CBI Events Calendar

Oct
16
Fri
Online Friday Noon Study Group
Oct 16 @ 12:00 pm – 1:00 pm

Friday, September 18,  12-1 

 Our discussion of Finkelstein and Silberman’s The Bible Unearthed continued last week with a focus on the authors’  central claim that the Bible should not be relied upon as an accurate historical document but rather as ”skillfully fashioned” national mythology, an elaborated saga to fit the times reflecting the concerns of the late monarchic period (8th/7th century BCE) and serving the cause of the political unification of a scattered and heterogeneous Israelite population. 

Finkelstein and Silberman seek to demonstrate that the Hebrew Bible and archaeology are frequently incompatible, noting that

  • the Bible records events that took place many centuries after those events took place (e.g. 1750 BCE vs. 700 BCE)   
  • the search for corroborating evidence of the historical patriarchs (Abraham, Isaac, and Jacob and their families) has been unsuccessful
  • the westward migration from Mesopotamia toward Canaan is ”illusory”
  • there is no record in Egyptian literature of a great mass of fleeing Israelites crossing the border; there is no archaeological evidence of the Israelites wandering across the desert 
  • the accounts of the Israelites’ conquest of Canaan (of the walls of Jericho tumbling down) is a “romantic mirage”

In essence our authors argue that the Bible offers a ”classic literary expression of the yearnings and fantasies of a people at a certain time and place.  

While some in our group are accepting of the claims made by Finkelstein and Silberman, others expressed some doubts.  Just because no evidence has yet been unearthed that supports accounts given in the Bible doesn’t mean that the evidence won’t be unearthed at some point in the future.  We noted that the field of archaeology is rife with controversy, and that Finkelstein and Silberman represent one point of view; they may be too quick to approach the Bible with suspicion and skepticism.  While The Bible Unearthed received much praise when it was published, it did have its detractors, such as William Dever who, in the Jerusalem Post, labeled Finkelstein an ”idiosyncratic and doctrinaire archaeologist.”  Dever described The Bible Unearthed as ”an ideological manifesto, not judicious, well-balanced scholarship.”

Our group’s fun will continue on September 18, when we continue with a discussion of chapters 4 and 5 of The Bible Unearthed (pp. 97-145), looking at the Book of Judges and asking ”Who Were the Israelites?” and at the reigns of Kings David and Solomon.  Before we turn to those issues, we’ll return to any loose ends from chapters 2 and 3–the Exodus and the Conquest of Canaan.  As a way of preparing for that discussion, participants might want to check out the following supplemental links:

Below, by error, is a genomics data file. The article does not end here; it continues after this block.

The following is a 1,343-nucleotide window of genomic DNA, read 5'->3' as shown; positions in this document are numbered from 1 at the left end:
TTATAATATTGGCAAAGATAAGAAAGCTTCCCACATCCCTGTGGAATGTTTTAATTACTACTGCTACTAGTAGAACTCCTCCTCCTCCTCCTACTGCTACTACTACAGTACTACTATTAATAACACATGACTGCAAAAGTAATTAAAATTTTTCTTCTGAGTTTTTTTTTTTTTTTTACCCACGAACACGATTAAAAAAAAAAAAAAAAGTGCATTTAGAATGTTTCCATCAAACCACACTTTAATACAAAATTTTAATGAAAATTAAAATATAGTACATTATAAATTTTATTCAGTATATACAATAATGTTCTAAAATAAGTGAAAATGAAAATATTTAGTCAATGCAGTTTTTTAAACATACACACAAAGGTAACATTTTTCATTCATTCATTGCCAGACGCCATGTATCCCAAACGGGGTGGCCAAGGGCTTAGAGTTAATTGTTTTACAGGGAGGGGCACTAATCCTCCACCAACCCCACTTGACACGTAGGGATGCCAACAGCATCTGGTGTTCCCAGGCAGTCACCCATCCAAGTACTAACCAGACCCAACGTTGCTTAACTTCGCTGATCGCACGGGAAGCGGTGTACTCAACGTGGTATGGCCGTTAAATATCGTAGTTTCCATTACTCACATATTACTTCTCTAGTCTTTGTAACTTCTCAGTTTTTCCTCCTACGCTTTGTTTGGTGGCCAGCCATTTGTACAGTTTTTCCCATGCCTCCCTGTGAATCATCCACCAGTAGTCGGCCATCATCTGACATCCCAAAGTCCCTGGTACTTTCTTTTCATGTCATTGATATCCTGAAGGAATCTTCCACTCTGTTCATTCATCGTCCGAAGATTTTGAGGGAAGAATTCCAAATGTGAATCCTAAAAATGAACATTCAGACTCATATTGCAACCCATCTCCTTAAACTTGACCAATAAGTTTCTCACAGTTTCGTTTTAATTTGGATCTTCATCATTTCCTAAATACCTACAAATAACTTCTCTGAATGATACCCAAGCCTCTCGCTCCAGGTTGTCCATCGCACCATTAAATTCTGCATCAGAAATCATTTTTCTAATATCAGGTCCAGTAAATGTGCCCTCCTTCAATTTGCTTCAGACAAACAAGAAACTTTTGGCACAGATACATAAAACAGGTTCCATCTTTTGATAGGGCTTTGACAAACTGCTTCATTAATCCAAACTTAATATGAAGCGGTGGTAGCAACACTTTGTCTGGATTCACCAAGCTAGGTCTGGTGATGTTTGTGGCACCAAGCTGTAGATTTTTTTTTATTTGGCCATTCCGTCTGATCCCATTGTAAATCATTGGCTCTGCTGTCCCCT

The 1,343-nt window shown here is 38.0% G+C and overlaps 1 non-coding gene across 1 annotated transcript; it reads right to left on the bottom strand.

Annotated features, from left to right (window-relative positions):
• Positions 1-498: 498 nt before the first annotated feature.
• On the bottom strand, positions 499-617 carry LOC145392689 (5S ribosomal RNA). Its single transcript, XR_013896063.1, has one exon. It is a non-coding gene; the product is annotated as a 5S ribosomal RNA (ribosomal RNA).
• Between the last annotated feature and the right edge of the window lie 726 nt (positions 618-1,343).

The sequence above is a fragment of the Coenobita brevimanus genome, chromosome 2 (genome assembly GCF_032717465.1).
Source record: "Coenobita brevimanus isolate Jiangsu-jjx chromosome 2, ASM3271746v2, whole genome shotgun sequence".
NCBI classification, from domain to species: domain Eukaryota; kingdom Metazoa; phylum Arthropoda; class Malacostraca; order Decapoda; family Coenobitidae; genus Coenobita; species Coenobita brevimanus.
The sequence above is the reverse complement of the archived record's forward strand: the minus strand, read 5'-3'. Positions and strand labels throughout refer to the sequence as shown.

https://wyattmuseum.com/entangled-in-the-land-or-a-way-in-the-deep/2016-11905

https://www.washingtonpost.com/news/wonk/wp/2014/12/08/no-really-there-is-a-scientific-explanation-for-the-parting-of-the-red-sea-in-exodus/

https://en.wikipedia.org/wiki/Crossing_the_Red_Sea

https://www.youtube.com/watch?v=XCgmr78Z6tU

https://ehrmanblog.org/historical-problems-with-the-hebrew-bible-the-conquest-of-canaan/

https://www.namb.net/apologetics/resource/joshua-s-conquest-did-it-happen/

  

Our informal discussion group is held online every Friday from 12-1.  All are welcome to join us, regardless of their level of expertise or attendance at previous noon study group discussions. If you have questions, or would like the Zoom link, please contact Jay Jacoby at  jbjacoby@uncc.edu.

 

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Oct
23
Fri
Online Friday Noon Study Group
Oct 23 @ 12:00 pm – 1:00 pm

Friday, September 18,  12-1 

 Our discussion of Finkelstein and Silberman’s The Bible Unearthed continued last week with a focus on the authors’  central claim that the Bible should not be relied upon as an accurate historical document but rather as ”skillfully fashioned” national mythology, an elaborated saga to fit the times reflecting the concerns of the late monarchic period (8th/7th century BCE) and serving the cause of the political unification of a scattered and heterogeneous Israelite population. 

Finkelstein and Silberman seek to demonstrate that the Hebrew Bible and archaeology are frequently incompatible, noting that

  • the Bible records events that took place many centuries after those events took place (e.g. 1750 BCE vs. 700 BCE)   
  • the search for corroborating evidence of the historical patriarchs (Abraham, Isaac, and Jacob and their families) has been unsuccessful
  • the westward migration from Mesopotamia toward Canaan is ”illusory”
  • there is no record in Egyptian literature of a great mass of fleeing Israelites crossing the border; there is no archaeological evidence of the Israelites wandering across the desert 
  • the accounts of the Israelites’ conquest of Canaan (of the walls of Jericho tumbling down) is a “romantic mirage”

In essence our authors argue that the Bible offers a ”classic literary expression of the yearnings and fantasies of a people at a certain time and place.  

While some in our group are accepting of the claims made by Finkelstein and Silberman, others expressed some doubts.  Just because no evidence has yet been unearthed that supports accounts given in the Bible doesn’t mean that the evidence won’t be unearthed at some point in the future.  We noted that the field of archaeology is rife with controversy, and that Finkelstein and Silberman represent one point of view; they may be too quick to approach the Bible with suspicion and skepticism.  While The Bible Unearthed received much praise when it was published, it did have its detractors, such as William Dever who, in the Jerusalem Post, labeled Finkelstein an ”idiosyncratic and doctrinaire archaeologist.”  Dever described The Bible Unearthed as ”an ideological manifesto, not judicious, well-balanced scholarship.”